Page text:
The Australian dollar weakened on Monday to levels not seen in 4 months against a number of important currencies, including the US dollar, euro, Japanese yen, Hong Kong dollar, Swiss franc and Singapore dollar.
The Aussie’s start-of-week tumble followed a significant escalation in the ongoing trade spat between the US and China.
At US69.5¢, the benchmark Aussie exchange rate, AUD/USD, is at a level that has only been seen once since early 2016 — during this January’s anomalous “flash crash.”
On Monday, China’s Ministry of Finance announced it would impose tariffs on $60 billion worth of American imports starting on June 1st in retaliation against US trade policies. On Friday, with trade talks leading nowhere, Washington hiked tariffs on $200 billion worth of Chinese goods to 25 percent, from 10 percent, and per reports, the Trump administration is preparing duties that might affect goods worth a further $325 billion.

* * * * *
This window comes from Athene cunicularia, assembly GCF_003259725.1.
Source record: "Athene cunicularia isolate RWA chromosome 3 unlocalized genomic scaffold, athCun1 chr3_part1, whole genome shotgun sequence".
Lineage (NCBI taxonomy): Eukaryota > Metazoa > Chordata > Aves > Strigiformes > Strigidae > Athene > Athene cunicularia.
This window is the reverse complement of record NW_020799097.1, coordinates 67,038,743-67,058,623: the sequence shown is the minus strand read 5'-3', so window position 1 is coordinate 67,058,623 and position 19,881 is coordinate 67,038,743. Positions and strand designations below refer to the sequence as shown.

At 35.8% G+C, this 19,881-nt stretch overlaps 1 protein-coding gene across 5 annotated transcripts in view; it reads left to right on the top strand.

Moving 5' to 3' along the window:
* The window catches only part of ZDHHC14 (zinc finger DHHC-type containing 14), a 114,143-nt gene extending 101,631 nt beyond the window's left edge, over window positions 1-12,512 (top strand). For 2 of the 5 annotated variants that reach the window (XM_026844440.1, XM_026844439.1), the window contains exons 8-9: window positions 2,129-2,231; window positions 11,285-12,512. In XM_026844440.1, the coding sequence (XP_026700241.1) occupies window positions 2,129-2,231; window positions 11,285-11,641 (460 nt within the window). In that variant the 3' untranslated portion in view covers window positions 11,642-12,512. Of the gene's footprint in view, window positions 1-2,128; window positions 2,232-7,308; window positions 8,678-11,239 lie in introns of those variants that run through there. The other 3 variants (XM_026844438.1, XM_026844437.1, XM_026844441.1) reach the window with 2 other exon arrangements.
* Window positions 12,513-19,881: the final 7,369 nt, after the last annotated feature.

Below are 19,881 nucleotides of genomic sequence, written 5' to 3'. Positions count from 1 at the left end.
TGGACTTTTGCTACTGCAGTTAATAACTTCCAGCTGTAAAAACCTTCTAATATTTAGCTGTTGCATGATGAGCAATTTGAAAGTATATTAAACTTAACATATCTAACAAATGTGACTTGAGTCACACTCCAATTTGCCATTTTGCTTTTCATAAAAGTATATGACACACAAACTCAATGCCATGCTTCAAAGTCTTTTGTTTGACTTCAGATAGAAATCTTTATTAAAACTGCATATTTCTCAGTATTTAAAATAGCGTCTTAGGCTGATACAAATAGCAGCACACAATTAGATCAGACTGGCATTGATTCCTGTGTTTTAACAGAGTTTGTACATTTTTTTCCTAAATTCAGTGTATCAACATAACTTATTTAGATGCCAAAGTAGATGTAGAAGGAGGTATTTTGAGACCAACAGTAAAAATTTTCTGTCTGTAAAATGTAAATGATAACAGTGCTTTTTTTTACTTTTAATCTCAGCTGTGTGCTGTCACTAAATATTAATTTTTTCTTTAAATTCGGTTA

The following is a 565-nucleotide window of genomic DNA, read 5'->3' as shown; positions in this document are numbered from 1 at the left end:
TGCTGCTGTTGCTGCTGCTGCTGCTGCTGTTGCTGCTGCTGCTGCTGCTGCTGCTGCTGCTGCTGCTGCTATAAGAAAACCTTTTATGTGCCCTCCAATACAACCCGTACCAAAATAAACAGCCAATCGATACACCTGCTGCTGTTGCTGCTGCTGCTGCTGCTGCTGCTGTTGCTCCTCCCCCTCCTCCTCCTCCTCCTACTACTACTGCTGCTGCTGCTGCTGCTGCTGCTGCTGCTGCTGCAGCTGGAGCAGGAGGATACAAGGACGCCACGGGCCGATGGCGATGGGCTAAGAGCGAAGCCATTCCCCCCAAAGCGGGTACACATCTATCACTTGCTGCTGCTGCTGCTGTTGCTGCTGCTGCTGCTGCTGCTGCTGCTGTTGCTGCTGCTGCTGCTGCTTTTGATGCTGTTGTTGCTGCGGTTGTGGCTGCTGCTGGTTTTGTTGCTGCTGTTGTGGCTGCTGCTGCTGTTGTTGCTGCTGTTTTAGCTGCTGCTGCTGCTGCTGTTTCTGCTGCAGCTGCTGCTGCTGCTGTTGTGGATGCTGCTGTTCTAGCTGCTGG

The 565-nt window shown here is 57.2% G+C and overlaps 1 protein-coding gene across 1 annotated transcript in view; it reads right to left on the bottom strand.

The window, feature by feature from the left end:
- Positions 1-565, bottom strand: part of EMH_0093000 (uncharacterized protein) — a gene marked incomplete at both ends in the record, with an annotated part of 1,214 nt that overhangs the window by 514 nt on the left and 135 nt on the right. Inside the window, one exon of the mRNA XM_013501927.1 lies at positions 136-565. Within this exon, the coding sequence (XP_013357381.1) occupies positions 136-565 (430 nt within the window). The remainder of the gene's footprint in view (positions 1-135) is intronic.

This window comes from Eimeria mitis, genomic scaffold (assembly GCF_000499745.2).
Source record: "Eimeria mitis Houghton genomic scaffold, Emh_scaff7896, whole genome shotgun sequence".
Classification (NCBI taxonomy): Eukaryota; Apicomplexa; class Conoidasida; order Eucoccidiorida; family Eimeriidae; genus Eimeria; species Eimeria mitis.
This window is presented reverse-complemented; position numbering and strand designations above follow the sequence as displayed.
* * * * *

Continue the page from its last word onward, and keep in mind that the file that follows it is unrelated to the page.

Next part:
The Australian dollar is particularly responsive to developments on US-China trade because of its longstanding sensitivity to risk sentiment, because China is by far Australia’s largest trading partner, and because a breakdown in the trading relationship between the world’s two largest economies might threaten prices of industrial commodities, which Australia exports in great quantities.
This is the second piece of bad news for the Australian economy in recent days, the other being data that shows home listings for the February-April period down a massive 21.5 percent from the same period last year — the slowest pace of new listings since 2004.
It goes without saying that the currency support received after the Australian central bank upheld interest rates last Tuesday has evaporated. Per recent AUD forecasts, the Aussie is on track to lose another 5 percent of its value before year-end.
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